Metro riders may face smaller fare hike
By Dana Hedgpeth,
Metro riders may face smaller fare hikes than planned this year, according to transit officials, who say they have found $16 million in savings and more ridership revenue to help cover a projected shortfall in their next budget.
Faced with an estimated $119 million deficit for fiscal 2013, Metro General Manager Richard Sarles had proposed larger subsidies from area governments and an across-the-board fare hike for rail and bus riders that averaged about 5 percent but varied widely depending on individual trips.
Metro staff members plan to present new budget numbers to the transit authority’s board of directors during a finance committee meeting Thursday.
“Riders may see less-than-expected fare increases,” said Bill Greene, managing director of Metro’s Office of Management and Budget.
On Friday, Metro officials would not release specifics, saying they were still working on at least a half-dozen proposals.
At six public hearings in February and March, riders complained about the prospect of having to pay higher rates despite poor customer service, escalators that don’t move, train malfunctions and frequent delays. The transit system imposed a wide-ranging fare increase two years ago.
The Metro board is expected to pass its roughly $2.5 billion operating and capital budget in early summer. Any changes in fares probably would go into effect in July.
Metro officials said the agency faces a $103 million operating budget deficit. They said the deficit reduction came from $7 million in cost cuts, including using a $2 million surplus from fiscal 2011 to add bus service in Northern Virginia. Other savings include $3 million in the contract for MetroAccess, the door-to-door service for the disabled, and the rest in reducing consulting contracts for engineering services, officials said.
Dan Stessel, chief spokesman for Metro, said the “actual cost to operate [MetroAccess] is projected to come in less than budgeted in 2012.” He said the fiscal 2013 budget is “adjusted based on these actuals.”
“This good news allows [us] to consider a range of options that reduce the burden on both riders and taxpayers,” Marcel C. Acosta, who heads the Metro board finance committee, said in a statement.
But the remaining deficit still means Metro probably will seek a combination of fee increases and additional support from the District, Maryland and Virginia, which already provide more than $600 million in operating subsidies based on ridership calculations, the number of rail stations in each jurisdiction and other factors.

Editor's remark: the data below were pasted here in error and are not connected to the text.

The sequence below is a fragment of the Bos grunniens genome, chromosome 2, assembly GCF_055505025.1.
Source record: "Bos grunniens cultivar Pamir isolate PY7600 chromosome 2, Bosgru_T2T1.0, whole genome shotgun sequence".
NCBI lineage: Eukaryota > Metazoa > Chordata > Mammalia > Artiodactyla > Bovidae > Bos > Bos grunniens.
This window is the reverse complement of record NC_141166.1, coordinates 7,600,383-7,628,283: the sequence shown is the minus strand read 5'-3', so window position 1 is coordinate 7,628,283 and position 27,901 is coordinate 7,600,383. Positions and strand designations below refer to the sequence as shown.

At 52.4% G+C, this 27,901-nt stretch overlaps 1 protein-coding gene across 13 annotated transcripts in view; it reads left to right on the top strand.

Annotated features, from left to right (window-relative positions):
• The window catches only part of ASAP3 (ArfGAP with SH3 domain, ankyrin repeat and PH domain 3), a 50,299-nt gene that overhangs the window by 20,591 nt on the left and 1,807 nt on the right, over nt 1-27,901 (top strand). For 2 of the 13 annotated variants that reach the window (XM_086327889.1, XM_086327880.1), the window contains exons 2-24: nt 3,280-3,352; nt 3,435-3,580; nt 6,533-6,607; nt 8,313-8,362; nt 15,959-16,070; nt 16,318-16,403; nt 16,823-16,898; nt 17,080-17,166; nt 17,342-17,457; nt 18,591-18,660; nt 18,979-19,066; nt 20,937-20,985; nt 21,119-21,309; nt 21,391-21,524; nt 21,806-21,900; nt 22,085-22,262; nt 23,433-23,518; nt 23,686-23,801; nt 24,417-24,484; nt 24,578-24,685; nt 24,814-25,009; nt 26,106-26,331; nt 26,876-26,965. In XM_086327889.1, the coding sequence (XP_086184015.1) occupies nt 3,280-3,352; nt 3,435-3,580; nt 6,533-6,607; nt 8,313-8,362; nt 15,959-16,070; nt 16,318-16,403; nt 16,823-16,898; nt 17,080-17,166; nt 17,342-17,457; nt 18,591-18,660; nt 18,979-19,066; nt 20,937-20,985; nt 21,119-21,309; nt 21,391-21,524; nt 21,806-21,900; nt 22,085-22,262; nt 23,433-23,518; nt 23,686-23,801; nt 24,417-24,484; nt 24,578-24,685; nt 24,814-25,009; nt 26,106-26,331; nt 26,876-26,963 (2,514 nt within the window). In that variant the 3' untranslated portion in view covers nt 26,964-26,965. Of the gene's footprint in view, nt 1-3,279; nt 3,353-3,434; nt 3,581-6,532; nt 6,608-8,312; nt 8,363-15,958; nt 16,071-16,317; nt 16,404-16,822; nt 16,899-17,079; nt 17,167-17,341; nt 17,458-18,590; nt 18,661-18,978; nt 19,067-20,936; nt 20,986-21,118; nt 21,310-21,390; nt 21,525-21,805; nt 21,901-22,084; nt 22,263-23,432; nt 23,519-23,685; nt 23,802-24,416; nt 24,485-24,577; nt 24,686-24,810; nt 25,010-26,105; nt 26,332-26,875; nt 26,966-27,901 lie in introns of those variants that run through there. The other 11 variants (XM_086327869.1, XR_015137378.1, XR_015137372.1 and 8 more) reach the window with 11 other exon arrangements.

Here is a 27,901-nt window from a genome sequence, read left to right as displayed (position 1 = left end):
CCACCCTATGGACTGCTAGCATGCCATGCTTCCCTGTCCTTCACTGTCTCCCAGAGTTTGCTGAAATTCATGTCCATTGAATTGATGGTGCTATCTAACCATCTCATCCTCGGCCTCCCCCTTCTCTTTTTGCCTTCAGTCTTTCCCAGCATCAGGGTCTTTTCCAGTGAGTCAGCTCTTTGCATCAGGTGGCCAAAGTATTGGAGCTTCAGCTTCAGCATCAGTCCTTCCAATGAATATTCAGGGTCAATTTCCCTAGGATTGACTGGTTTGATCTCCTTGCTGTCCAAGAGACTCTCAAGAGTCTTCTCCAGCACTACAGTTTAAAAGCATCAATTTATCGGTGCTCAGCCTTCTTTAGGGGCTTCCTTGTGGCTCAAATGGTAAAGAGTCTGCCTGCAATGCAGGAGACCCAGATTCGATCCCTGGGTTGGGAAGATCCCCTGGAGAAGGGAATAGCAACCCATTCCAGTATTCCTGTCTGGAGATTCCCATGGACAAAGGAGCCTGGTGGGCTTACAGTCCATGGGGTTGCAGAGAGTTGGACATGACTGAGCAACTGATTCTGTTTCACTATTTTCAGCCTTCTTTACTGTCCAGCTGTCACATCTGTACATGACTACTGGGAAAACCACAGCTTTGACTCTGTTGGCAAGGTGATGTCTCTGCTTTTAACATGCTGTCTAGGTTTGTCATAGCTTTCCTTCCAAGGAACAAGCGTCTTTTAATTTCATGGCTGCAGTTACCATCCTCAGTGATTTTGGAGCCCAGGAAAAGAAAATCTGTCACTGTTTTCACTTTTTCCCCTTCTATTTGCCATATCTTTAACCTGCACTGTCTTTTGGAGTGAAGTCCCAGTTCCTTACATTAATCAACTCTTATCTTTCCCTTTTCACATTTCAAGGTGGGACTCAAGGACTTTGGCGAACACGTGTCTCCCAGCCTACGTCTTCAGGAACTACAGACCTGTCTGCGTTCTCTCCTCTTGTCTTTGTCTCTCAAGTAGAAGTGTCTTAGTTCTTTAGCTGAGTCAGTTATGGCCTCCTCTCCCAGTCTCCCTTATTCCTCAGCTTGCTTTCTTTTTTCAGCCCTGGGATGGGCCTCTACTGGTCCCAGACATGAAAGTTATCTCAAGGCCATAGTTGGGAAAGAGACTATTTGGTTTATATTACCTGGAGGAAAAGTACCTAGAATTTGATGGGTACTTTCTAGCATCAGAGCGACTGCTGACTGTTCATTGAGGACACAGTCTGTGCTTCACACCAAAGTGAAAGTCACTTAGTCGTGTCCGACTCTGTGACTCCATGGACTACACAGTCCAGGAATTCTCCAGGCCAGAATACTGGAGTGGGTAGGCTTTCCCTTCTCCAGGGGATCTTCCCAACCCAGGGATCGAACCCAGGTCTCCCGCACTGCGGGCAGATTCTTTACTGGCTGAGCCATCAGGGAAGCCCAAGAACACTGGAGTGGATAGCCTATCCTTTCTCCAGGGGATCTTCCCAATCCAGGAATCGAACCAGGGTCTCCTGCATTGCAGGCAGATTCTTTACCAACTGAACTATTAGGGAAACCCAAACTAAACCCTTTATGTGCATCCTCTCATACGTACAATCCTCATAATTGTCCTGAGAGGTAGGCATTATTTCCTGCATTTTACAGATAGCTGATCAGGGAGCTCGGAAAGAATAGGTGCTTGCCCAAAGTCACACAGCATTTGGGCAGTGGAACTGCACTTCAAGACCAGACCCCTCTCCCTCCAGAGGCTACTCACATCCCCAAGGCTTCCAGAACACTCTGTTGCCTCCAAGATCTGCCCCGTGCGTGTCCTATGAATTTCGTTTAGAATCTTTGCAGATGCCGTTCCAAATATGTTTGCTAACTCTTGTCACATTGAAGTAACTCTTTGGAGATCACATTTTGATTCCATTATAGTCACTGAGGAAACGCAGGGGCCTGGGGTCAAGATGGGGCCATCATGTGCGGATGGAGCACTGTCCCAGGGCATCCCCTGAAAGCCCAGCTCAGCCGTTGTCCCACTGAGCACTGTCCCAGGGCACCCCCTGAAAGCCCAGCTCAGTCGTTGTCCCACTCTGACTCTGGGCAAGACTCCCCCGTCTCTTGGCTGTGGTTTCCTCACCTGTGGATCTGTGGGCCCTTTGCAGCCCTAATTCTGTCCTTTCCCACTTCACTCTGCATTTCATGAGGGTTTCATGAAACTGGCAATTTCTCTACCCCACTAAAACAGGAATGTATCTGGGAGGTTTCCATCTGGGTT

Metro also revised its ridership forecasts to be more optimistic.
Those estimates, based on population and job growth, now call for 11 million more passenger trips on bus and rail and MetroAccess. That increase in passengers will help in part to generate $9 million more in revenue, Metro says.
In November, Metro had predicted a drop in ridership that would cause revenue to decline by $3 million.
Then, the “outlook was pretty grim,” on population, job growth and hotel rooms sold — the factors used to predict transit ridership, Greene said.
But based on projections from Moody’s, Metro now expects ridership will hover at 353 million passenger trips a year for 2013 — consistent with its predictions for this year.
“It is not that things are getting that much better, but they’re not as bad,” Greene said. He said higher gas prices are also creating a “bit of an uptick” in rail ridership projections.
Metro typically updates its ridership and revenue forecasts in the fall and spring, as the board is considering a new budget, he said.
Joshua Schank, an urban planner and transportation expert with the Eno Transportation Foundation, said transit agencies are “notorious about being cagey about the assumptions they put in” to get to their forecasts.
“It ends up being a black box,” he said, “because you can’t really know every assumption and how accurate it is. It is an art, not a science.”
Another challenge, Schank said, is that transit agencies don’t want to be too rosy or too pessimistic in their predictions because they often must depend on riders for revenue and local governments for subsidies.
“It’s like weather forecasting,” he said. “You can’t really nail it down. Your goal is to try to get assumptions that are most favorable to Metro.”